If you’ve decided not to take shelter during a tornado emergency because you think your house will protect you (which is one of the most dangerous tornado misconceptions), then at least try to get into an interior small room with no outside walls or windows on the lowest floor of your house. This will be your tornado shelter if you have no other alternatives. Of course, staying in bed is not recommended because it’s hard to know which way the tornado will hit (this is why tornado drills are vital if you live in tornado country). If you absolutely cannot find anyplace elsewhere to take shelter, get into the bathtub and cover yourself with a mattress until the tornado passes.
Damaged Trees and Debris
Tornadoes can also produce a lot of flying debris which is capable of doing a lot of damage in a tornado emergency, especially in an EF5 tornado where wind speeds are over 200 mph. This means that there’s a good chance you will get hurt if you don’t take action during tornado season to avoid being caught in one – even if your house does stay intact at first.
Beware of Gas Leaks and Wear Shoes!
Tornados can also do a lot of damage to trees, so if you have a tornado emergency and there are a lot of downed trees in your area it is going to be difficult for rescue vehicles or utility crews to get through. You might need to get out of the house due to broken gas pipes. Sharp glass, loose nails, and other types of debris can be dangerous to walk on with bare feet. Make sure you are protected with good shoes.
Sirens Going Off Need To Be Taken Seriously
If you hear tornado sirens go off it’s important that you take them seriously because these tornado emergencies could spell disaster for anyone who gets hit by one. However, tornadoes CAN happen at night, but they usually don’t form at night because there aren’t as many strong thunderstorms over Oklahoma at night.
Tornado drills have been part of the school curriculum here for many years because tornado emergencies can happen anywhere and anytime – including during school hours or at recess when children aren’t aware that they need to be taking shelter from them! The most important thing to remember about tornado drills is not to panic when it happens, otherwise you could create a tornado panic situation that could cause even more chaos.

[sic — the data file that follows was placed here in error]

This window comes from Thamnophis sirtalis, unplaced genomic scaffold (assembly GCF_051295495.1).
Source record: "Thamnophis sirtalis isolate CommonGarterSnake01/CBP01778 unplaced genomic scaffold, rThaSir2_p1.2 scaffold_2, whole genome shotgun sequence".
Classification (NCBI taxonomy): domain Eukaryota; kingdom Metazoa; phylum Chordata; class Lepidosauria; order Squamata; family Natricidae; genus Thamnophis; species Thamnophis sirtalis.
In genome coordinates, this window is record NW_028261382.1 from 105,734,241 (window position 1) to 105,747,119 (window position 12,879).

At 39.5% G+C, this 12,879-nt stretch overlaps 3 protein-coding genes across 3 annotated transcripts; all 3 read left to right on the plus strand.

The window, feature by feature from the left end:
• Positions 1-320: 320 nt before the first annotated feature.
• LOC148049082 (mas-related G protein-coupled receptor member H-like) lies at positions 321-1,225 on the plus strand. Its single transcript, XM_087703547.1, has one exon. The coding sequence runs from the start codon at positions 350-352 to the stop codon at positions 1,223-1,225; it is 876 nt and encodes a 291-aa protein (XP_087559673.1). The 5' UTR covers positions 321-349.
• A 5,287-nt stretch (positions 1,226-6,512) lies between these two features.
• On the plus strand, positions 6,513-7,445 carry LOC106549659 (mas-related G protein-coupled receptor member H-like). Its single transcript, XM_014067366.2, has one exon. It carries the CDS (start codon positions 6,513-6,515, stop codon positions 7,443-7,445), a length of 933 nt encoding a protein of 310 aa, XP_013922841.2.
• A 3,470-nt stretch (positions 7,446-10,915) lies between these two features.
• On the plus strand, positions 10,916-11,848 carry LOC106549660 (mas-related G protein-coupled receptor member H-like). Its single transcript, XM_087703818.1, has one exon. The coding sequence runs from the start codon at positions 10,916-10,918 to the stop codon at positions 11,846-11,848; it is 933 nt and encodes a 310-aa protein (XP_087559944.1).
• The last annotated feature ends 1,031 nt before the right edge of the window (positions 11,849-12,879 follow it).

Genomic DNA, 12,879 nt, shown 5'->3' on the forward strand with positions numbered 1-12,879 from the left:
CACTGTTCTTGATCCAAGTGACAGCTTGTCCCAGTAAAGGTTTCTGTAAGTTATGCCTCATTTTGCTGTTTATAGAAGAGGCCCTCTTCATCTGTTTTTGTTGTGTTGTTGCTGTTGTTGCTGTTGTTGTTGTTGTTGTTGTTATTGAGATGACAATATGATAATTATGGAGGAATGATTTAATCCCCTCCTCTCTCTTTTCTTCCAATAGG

Know Where Your Shelter Is Located
During tornado season it is very important to know where your tornado shelter is located (if you don’t already because you live in tornado country) so that you can get there quickly when warning sirens are blaring. This means having a designated tornado shelter inside of every room, or at least getting some kind of small tornado shelter if space permits so that everyone knows where it is.
Inspect Your Shelter Regularly
Those who have designated tornado shelters set aside for their own personal use should also remember to check them periodically during tornado season just in case the roof, walls, windows, etc become compromised – this would be an especially dangerous tornado emergency which could result in injury or death if help does not arrive in time.
Keep First Aid Kit In Shelter
Some tornado emergencies may also require you to go out and help rescue others if they become injured or trapped inside of their tornado shelter – this is why it’s so important to have a tornado kit filled with everything you’ll need during tornado season (including some cash on hand, important documents, first aid kit, as well as your cell phone).
In fact, even those who don’t live in tornado allies should know some basic first aid including how to stop the bleeding from an open wound, put some kind of bandage on it, give CPR if necessary, etc. This will help you help save lives if someone does get injured during a tornado emergency because first responders may not be able to arrive immediately due to dangerous road conditions caused by the tornado itself.
Proper Safety Precautions are the Key to Survival
Tornados can be deadly and no one should take tornado emergencies lightly. If you begin to plan for them now then it will help to keep your family safe during tornado season: even if your house does not get seriously damaged by a tornado. This means having somewhere sturdy and enclosed to hide in the event of a tornado emergency, such as an interior room or basement. It’s also important that everyone knows where the designated shelter area is so they can quickly get there when warning sirens go off. The most important part of tornado drills is not to panic which could create more problems than it may seem like there are at first glance. While tornados can be frightening, with proper safety precautions, you can survive injury and be able to help others.